My Dremel tool changed my life! Or at least it became a whole new world of modeling for me. I use it all the time from sanding pieces, cutting things, making holes, creating new textures on turrets, and even making scratch-built circles and cylinders. Welcome to the revolutionary purchase.
TopSmith
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Posted: Friday, January 29, 2016 - 11:22 PM UTC
I bought two identical Dremels from the pawn shop. One I added the flexible extension to and installed the tear dropped shaped grinder. I use that for 95 % of my work. The second Dremel, I put the cutoff wheel on it and that does the rest of my work. You will find your ability to hold the tool steady will determine what you do with it. I do not drill holes with it because I prefer to use a small pin vice. It is more precise.
justsendit
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Posted: Friday, January 29, 2016 - 11:29 PM UTC
The '225-01 Flex Shaft Attachment' for sure! … The Dremel 4000 with this attachment has vastly improved the way I work. I also use a 'MLCS 9080 Billy Pedal Foot Switch, Deadman Style' for hands-free ON/OFF (Note: This is not a variable speed control).

In addition, you might want to check out the variety of the small ‘Engraving Cutters.’ The ‘DRE 106’ has become one of my favorite tools. And as others have said ... go slow and steady. HTH.

—mike
corsair924
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Posted: Friday, January 29, 2016 - 11:46 PM UTC
Just used my Dremel for the first time in years

reamed out the inside of the armor barrel collar on my Maus so I could fit a metal 128mm instead of the kit plastic barrel

Drilled most of it out but then used the dremel to finish

Now my Maus is a Moose!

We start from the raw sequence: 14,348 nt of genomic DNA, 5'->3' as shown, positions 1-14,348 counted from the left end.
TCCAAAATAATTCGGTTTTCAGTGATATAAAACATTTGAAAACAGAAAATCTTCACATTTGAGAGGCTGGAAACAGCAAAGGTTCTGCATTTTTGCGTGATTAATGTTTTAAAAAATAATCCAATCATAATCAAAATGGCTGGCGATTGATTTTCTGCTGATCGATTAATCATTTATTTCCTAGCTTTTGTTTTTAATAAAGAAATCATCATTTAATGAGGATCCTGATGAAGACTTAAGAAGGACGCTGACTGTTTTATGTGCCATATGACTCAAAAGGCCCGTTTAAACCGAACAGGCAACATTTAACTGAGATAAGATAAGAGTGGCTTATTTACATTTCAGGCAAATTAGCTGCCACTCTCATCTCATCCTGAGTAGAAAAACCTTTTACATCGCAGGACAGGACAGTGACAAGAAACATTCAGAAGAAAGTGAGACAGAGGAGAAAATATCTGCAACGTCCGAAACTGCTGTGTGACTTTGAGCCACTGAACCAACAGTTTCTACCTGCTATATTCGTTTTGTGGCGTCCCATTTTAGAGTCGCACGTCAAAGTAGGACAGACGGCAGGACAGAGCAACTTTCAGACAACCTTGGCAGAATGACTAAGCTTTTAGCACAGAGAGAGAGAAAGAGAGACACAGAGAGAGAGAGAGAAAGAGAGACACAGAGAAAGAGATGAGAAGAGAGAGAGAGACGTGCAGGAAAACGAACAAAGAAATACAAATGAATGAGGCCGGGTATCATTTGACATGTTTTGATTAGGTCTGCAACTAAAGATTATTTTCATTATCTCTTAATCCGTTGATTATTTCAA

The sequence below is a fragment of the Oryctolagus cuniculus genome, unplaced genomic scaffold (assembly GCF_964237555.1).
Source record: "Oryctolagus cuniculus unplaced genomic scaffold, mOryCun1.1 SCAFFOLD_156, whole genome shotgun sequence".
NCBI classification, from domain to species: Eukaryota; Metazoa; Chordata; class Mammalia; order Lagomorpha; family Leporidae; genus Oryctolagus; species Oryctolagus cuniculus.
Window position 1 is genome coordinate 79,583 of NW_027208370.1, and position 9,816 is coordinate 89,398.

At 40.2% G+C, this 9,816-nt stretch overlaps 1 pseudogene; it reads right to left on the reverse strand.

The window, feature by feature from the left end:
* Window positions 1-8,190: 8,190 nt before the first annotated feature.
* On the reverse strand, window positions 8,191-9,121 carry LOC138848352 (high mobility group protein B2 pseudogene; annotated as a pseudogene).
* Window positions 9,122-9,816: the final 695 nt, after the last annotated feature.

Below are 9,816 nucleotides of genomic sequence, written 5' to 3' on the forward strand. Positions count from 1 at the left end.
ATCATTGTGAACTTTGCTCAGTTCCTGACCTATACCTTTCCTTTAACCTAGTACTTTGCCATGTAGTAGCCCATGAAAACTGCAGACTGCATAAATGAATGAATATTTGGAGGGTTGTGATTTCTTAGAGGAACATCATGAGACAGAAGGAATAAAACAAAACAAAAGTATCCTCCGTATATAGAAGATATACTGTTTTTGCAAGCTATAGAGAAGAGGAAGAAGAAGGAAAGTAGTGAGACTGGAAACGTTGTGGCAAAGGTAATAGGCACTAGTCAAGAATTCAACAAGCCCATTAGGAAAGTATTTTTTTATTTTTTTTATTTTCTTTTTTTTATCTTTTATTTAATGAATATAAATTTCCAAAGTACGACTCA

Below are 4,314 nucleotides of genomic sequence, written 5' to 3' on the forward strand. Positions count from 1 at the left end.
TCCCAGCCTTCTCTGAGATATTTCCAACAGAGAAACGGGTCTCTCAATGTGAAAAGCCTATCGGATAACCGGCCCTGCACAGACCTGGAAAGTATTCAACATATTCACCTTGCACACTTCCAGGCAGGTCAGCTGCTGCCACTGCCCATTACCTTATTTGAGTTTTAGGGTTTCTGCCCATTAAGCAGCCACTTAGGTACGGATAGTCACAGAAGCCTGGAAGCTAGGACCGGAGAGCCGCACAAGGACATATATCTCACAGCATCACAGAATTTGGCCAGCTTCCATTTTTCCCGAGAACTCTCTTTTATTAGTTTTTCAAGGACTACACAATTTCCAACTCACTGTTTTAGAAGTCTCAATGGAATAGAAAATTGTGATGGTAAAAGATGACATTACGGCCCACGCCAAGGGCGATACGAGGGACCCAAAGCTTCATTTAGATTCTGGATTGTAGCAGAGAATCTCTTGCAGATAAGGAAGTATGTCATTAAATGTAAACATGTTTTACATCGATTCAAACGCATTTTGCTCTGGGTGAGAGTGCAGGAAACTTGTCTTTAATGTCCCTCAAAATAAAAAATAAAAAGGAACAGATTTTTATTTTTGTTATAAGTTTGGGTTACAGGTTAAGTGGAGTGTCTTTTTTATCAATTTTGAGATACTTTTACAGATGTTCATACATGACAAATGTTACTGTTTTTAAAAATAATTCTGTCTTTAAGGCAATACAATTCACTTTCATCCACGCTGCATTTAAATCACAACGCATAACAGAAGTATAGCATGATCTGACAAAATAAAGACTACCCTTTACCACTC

GazzaS
#424
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Posted: Saturday, January 30, 2016 - 01:40 AM UTC
The Dremel work station has one important and useful function: It allows you to screw your Dremel into it, and hold your Dremel perfectly steady. Then you have both hands free to hold whatever piece you want to mill.

I use the two together to make parts thinner either to bend them, or to cot open holes like ammo chutes on aircraft.
PantherF
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Posted: Saturday, January 30, 2016 - 02:35 AM UTC
Uh... ha, ha. This is a trick question, right?

A dremel will do just about everything but hammer... and um, glue things. LOL





Jeff
amoz02t
#192
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Kentucky, United States
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Posted: Saturday, January 30, 2016 - 03:29 AM UTC
Everyone needs an electric drill, a dremel tool, and a Bridgeport!
Headhunter506
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Posted: Saturday, January 30, 2016 - 07:17 AM UTC
I use that same setup to make 1/35 uniform buttons and Louisville Sluggers.
brekinapez
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Georgia, United States
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Posted: Saturday, January 30, 2016 - 08:06 AM UTC
I have the worst luck with Dremels; I've had three over the years and each one has died within a year, usually by some kind of corrosion buildup on the battery rotors. Can't figure out why it is happening.
retiredyank
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Posted: Saturday, January 30, 2016 - 03:02 PM UTC
Before rushing off to buy a new Dremel, check eBay. I picked up a light, adjustable tool from China. The rpms can be turned down to the point that you can make out the individual grains on sand paper or speed up to sand quickly. I think I paid $10 for it.
tankmodeler
#417
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Ontario, Canada
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Posted: Monday, February 01, 2016 - 10:54 PM UTC

Quoted Text

Everyone needs an electric drill, a dremel tool, and a Bridgeport!


No Bridgeport, but I do have a Taig mill and lathe. From a modelling standpoint, that's almost as good!